Coming Home, the Mont Blanc Tunnel, Steak, Chips and Asparagus

Coming Home, the Mont Blanc Tunnel, Steak, Chips and Asparagus


It’s a really, really long way from London to Lucca. Got in the car with son, two dogs, a lot of stuff, left at 6.30am and got halfway, Rochefort sur Nenon, at about six. Thierry runs the hotel there, the Fernoux-Coutenet, and he lets me stay in it even when it’s shut (The Shining). He is always in a bad mood, but he has lent me his car, pushed mine, had me over for dinner when the restaurant was shut, and generally been home for ten years. When people talk about French people not being friendly, I have no idea what they mean.  Swallows, blossom, an otter by the canal, fat lady running (me), labradors swimming. Then thundering off again in the morning through the Mont Blanc tunnel. Last time I drove through it I broke down in it. Bastard tunnel. On the other hand, stopping for real coffee in Aosta on the Italian side is the first bit of the welcome home experience. My son watched films on the laptop, and I listened to S.Town, the podcast sequel to Serial, though not about Adnan or anything. In fact, it started out as a murder investigation, downgraded to a treasure hunt and eventually just profiled a guy in Alabama who may or may not have had mercury poisoning and got addicted to eroticised pain. Basically, a profile of mental illness without really looking at the mental illness. Annoying. Whatever. Getting bored by stories of America. I mean, enough now. I want to hear a profile of some rural Chinese man or something. America, America. Still, I carry on consuming it. Speaking of consumption – got home to La Casa Rosa and paradise. Pear blossom smells incredible, both children are here (neither of them children any more) and we lit a fire, had baths and I made steak and chips. This is me crowd-pleasing for the kids and hardly needs a recipe but here it is anyway.

Steak, chips and asparagus

Fillet steak, garlic, mushrooms, red wine, potatoes, asparagus, parsley, spring onions, lemon juice.

Slice the potatoes quite thinly and boil them in very salty water. I never peel potatoes. I mean, let’s face it, we’ll be dead for the whole of eternity. If I were immortal, I might peel one one day just to see what it’s like. However…etc. Seriously, they’re nicer roasted, fried whatever, with skins on anyway. I even mash them with skins on, so there.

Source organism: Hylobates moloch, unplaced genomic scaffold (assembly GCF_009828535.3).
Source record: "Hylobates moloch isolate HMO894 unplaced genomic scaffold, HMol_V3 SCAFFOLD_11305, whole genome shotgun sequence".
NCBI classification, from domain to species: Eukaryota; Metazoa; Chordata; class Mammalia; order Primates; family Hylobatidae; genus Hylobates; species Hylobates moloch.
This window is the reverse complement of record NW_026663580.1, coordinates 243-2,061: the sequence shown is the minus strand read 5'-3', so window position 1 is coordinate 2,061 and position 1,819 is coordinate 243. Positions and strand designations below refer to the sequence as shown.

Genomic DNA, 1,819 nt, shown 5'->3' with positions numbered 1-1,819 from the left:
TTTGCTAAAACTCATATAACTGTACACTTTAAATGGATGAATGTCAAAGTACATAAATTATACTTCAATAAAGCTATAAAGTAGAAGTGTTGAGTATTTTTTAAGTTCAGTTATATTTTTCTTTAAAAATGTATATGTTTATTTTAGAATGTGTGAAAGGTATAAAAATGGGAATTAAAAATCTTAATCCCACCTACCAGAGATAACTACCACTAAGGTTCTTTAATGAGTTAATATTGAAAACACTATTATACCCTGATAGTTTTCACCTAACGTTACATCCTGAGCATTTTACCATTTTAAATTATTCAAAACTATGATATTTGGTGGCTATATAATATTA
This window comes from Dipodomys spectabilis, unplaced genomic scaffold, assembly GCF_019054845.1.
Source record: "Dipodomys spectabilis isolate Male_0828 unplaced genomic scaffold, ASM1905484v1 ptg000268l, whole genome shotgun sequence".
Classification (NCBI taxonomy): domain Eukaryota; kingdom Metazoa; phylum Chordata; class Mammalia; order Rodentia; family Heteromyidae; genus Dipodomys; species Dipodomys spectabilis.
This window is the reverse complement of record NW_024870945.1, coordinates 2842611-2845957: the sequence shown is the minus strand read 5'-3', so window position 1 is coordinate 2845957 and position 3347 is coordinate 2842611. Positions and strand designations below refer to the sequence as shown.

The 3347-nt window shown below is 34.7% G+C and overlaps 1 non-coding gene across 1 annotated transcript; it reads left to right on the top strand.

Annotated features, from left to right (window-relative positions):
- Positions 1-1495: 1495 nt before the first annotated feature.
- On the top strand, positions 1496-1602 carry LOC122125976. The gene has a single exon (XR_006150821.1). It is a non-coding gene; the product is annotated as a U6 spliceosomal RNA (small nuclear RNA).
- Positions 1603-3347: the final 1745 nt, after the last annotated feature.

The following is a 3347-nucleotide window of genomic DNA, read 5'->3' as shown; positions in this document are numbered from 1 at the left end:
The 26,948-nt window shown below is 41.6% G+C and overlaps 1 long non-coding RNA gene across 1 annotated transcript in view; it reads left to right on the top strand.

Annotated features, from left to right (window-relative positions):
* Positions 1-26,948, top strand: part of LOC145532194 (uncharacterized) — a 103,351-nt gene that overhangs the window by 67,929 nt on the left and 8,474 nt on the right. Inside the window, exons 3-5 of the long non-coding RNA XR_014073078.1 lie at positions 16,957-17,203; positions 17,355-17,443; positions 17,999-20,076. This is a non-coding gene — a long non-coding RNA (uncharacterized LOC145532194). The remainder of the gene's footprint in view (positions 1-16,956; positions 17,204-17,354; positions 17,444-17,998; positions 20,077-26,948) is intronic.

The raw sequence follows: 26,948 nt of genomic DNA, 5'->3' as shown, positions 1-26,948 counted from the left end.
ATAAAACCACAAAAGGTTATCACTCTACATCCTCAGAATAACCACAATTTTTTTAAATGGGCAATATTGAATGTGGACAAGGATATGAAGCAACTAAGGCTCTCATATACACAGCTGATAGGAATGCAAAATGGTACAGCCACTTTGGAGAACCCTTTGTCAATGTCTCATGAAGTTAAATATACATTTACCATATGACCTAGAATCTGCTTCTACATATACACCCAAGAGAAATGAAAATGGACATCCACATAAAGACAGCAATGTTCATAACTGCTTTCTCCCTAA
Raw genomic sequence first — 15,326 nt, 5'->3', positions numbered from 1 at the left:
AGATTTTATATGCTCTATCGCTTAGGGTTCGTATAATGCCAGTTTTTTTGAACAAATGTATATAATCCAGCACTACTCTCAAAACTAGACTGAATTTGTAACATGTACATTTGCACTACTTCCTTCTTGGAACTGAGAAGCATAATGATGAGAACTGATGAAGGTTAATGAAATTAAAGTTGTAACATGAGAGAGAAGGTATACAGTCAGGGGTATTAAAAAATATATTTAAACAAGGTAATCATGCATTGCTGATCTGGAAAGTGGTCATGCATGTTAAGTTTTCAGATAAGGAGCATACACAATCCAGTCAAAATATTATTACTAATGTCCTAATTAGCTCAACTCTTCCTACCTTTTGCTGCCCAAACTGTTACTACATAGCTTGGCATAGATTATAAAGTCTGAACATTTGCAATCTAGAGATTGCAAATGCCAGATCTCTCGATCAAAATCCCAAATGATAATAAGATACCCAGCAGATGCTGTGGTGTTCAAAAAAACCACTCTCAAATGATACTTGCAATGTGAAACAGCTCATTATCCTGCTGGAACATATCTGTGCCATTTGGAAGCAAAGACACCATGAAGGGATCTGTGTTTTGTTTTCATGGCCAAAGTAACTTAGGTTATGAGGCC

Rub a bit of olive oil, a lot of pepper and some salt into the steaks and put them in a bowl (or whatever) with chopped up (or not even chopped up, but peeled) garlic.

Boil the asparagus for less than a minute, put them on a plate with chopped spring (or normal) onions, parsley and lots of salt and lemon juice. In spring I use very thin asparagus, sold in big bunches here in Tuscany, as salad base instead of spinach leaves. Every day. Obviously, you could have beans or peas or anything. Feta too if you’re hungry, but that might slightly interfere with the Frenchiness here.

Fry the boiled potato slices in olive oil and roughly chopped garlic until they’re crispy-ish.

Fry the mushrooms in a bit of oil and garlic and when they’re brown, throw the steaks in. Lev, my son, likes his blue, so ten seconds either side. Get the steaks out and chuck a glass of red wine into the frying pan with the garlic and mushrooms. Reduce it a bit, or don’t, pour it all over the steaks.

That really is it.

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About Anna Blundy

Honorary psychotherapist with a Masters in Psychoanalytic Theory and another in Psychodynamic Clinical Psychotherapy. Novelist - Author of the Faith Zanetti quintet - The Bad News Bible, Faith Without Doubt, Neat Vodka (US - Vodka Neat), Breaking Faith, My Favourite Poison. Also a memoir of my father, Every Time We Say Goodbye and my most recent thriller - The Oligarch's Wife
This entry was posted in advice, Food to make you happy, psychoanalysis, psychotherapy, Uncategorized and tagged , , , , , , , , , , , , , . Bookmark the permalink.

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